Now-retired, RCA Missionary to Albania, Jack Dabney sparked many thoughts for me in his farewell comments at General Synod this June at Orange City. I mentioned several of these in my previous post. I’d like to elaborate a little more on one aspect of his mission career that he highlighted and which I think deserves more attention in mission work: the sharing of our Reformed worldview.
When Jack arrived in post-Communist, post-isolation Albania, he was one of many Western missionaries who came to share the Gospel. Affiliated with a pastor-training institution, he quickly realized that there was a dearth of Albanian-language theological books for preparing pastors. Dabney contacted his Reformed seminary friends and missionary colleagues and asked them “what are the best short (due to translation costs) Reformed-friendly theological works that they would recommend?” Here's what he came up with:
1. The Kingdom of God by John Bright (Old Testament)
2. The Message of the New Testament by F. F. Bruce (New Testament)
3. The Institutes of the Christian Religion by John Calvin, edited by Tony Lane and Hilary Osborne (Theology and Nature of the Church)
4. The History of Christian Doctrine by Louis Berkhof (Theology and History)
5. A Short History of the Early Church by Harry Boer (Early Church History)
6. A Short History of Christianity by Martin Marty (History)
7. The Letters of Paul, Conversations in Context by Calvin J. Rotzel (New Testament history and Pauline theology).
8. The History of the Church in Albania by David Hellston (History, written by a missionary (Reformed theology) in the Albanian language)
9. Integrity by Stephen Carter (A book that contrasts a corrupted worldview with God’s expectations for living)
10. Kiss Your Church by Dick Little (A great book on pastoral ministry with an excellent chapter on how to write a sermon)
[NOTE: Numbers 1-7 below were suggested by faculty with Reformed perspectives; 8 & 9 were requests from missionary colleagues in Albania; and 10 was written by Jack's pastor, who raised the funds for translating and printing this book in the Albanian language.]
Additionally, he had hoped to get The Cost of Discipleship and Life Together by Dietrich Bonhoeffer translated, as well as The Enduring Community: Embracing the Priority of the Church by Brian Habig and Les Newsom, but was unable to get these produced for various reasons.
While many may quibble with this selection, Jack reports that the Albanian Christian community has devoured these translations and the local publisher has trouble keeping some titles in stock. Should this surprise us? That after believers have copies of the Bible in their mother tongue, the next thing they want is sound theology and church history to place their new-found faith in context? I think we should expect this more and more and perhaps even (somewhat) re-orient our Reformed response to missions to capitalize on our unique strengths and contributions to global Christianity.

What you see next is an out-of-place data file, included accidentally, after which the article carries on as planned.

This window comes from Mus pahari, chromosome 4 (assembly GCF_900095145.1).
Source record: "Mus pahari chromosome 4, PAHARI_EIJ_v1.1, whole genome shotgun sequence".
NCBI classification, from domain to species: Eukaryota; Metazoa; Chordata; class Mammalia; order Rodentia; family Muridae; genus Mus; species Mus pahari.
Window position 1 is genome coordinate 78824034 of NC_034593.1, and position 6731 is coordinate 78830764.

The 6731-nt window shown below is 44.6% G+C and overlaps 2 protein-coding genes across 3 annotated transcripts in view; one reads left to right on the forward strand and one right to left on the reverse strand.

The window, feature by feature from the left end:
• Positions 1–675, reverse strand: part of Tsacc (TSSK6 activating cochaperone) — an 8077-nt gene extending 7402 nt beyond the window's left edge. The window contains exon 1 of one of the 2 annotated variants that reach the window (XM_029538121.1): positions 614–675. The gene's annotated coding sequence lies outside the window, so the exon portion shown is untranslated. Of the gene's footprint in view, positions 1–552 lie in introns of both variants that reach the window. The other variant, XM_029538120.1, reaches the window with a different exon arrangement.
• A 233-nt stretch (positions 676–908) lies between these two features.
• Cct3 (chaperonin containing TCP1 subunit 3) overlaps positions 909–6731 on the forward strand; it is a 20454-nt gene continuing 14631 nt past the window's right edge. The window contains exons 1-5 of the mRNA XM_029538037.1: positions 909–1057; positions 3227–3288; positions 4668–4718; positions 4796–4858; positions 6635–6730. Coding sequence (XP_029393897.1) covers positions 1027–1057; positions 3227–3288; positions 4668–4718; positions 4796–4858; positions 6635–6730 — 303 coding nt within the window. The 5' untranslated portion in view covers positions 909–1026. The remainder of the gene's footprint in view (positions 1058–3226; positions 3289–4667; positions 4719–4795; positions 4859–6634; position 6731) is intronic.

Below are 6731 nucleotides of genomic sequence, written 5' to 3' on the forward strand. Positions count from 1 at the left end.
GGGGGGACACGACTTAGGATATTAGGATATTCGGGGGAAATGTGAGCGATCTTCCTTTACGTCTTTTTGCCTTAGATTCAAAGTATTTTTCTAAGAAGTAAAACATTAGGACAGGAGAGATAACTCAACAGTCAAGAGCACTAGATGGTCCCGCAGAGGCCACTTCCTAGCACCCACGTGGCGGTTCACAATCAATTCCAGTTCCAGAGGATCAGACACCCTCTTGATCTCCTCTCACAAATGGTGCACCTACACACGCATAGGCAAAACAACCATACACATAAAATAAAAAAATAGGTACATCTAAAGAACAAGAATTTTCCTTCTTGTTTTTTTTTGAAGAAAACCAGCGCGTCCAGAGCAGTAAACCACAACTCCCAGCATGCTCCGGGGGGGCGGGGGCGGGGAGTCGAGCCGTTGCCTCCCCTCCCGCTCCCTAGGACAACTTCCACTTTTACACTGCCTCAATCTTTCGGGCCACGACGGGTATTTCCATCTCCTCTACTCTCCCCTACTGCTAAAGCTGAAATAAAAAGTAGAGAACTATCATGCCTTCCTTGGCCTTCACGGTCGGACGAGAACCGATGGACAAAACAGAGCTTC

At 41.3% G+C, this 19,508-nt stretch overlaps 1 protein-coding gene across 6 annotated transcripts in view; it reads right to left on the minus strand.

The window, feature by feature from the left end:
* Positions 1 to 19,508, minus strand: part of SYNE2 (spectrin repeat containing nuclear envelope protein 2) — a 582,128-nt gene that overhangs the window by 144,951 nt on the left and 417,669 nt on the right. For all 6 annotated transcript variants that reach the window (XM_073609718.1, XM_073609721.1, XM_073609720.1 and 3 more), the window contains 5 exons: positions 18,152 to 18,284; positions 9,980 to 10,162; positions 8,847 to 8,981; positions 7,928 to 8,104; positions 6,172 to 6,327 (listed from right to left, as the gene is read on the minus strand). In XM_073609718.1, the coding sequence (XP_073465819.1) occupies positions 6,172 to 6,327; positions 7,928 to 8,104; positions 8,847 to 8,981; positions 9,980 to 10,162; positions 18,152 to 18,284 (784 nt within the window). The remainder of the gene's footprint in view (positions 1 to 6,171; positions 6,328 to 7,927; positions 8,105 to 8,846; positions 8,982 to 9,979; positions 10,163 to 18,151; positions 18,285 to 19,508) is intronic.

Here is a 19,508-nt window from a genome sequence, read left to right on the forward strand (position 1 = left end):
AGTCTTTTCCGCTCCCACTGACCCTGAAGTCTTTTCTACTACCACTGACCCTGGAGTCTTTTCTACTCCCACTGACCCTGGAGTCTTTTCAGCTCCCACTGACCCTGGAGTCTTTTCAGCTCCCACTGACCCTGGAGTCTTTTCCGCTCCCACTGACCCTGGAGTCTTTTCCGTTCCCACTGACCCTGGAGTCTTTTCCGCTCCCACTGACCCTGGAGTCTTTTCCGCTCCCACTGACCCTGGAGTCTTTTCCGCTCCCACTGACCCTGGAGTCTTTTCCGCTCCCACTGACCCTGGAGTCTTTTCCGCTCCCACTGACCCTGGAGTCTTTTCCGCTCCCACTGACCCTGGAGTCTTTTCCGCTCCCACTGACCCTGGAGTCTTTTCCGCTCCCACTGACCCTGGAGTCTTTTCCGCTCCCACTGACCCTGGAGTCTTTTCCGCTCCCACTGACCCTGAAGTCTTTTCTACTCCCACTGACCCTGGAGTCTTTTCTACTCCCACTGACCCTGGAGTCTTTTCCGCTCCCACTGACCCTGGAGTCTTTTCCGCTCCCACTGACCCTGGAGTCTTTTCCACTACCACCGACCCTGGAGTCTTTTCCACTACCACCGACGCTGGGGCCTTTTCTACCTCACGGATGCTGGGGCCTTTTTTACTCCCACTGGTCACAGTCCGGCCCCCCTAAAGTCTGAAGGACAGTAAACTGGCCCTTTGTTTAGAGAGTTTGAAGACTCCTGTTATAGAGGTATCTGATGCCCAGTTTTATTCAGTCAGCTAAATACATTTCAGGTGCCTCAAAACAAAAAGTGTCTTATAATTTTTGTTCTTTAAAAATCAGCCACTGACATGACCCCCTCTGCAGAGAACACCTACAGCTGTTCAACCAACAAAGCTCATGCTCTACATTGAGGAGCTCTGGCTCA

Let me explain my rationale: thankfully there are many evangelical, Pentecostal and independent missions and missionaries that are on the front-lines of leading people to Christ throughout the world and establishing churches where none have ever existed. We Reformers should be grateful and humbled by these efforts, as our own zeal for evangelization is seldom matched by theirs in actual practice. Yet we often see, as some believers grow in their faith, that they become drawn to Reformed truths when they are exposed to them. The RCA’s aid in helping organize disparate Pentecostal congregations in the Dominican Republic into the Dominican Reformed Church (See Wes Granberg-Michaelson’s 2009 blog on this subject) after they heard Reformed preaching on the radio is a case in point. Our goal isn't to create lots of little "RCAs" or to "steal" new believers from other churches, but to help believers mature in the faith--as Reformed creeds and catechisms can strengthen one's walk with Christ. Indeed, we constantly meet new believers who are almost "upset" that no one explained Reformed Christianity to them sooner, as our teachings often seem to fulfill a spiritual hunger they possessed but couldn't otherwise satisfy.
In my own ministry, it looks very likely that we’ll be able to add (with the technical help of Words of Hope) a simplified Hausa audio version of the Heidelberg Catechism (translated by the joint work of a Christian Reformed missionary and Nigerien Christians) to the first-ever complete Hausa digital audio bible. This solar-powered audio device will soon be produced and distributed in Niger with Audio Scriptures Ministries, once funds are raised and logistical issues are resolved. For a largely non-literate people, this could mean that Bible listeners would also have the explanatory resource of this classic catechism to better understand the essential truths of the Christian faith. Thus, they'd be better equipped to respond to the new believer’s dilemma (to borrow from Francis Schaeffer) “How now shall I live?” Also their preachers and teachers would be able to use the catechism for discipling their churches and instructing their children.
Returning to Jack Dabney’s ministry work in Albania, my own response after hearing him at General Synod was “Who will help us get these great books translated into Hausa, so that I can share them with Christians there?” The translation of classic Reformed texts into the world’s languages seems like a very appropriate contribution for us in the RCA (and others in the Reformed Community) to share with the global Christian community. Should this be something we pursue as a denomination or through a body like the newly-launched World Communion of Reformed Churches? If so, how can we make it happen?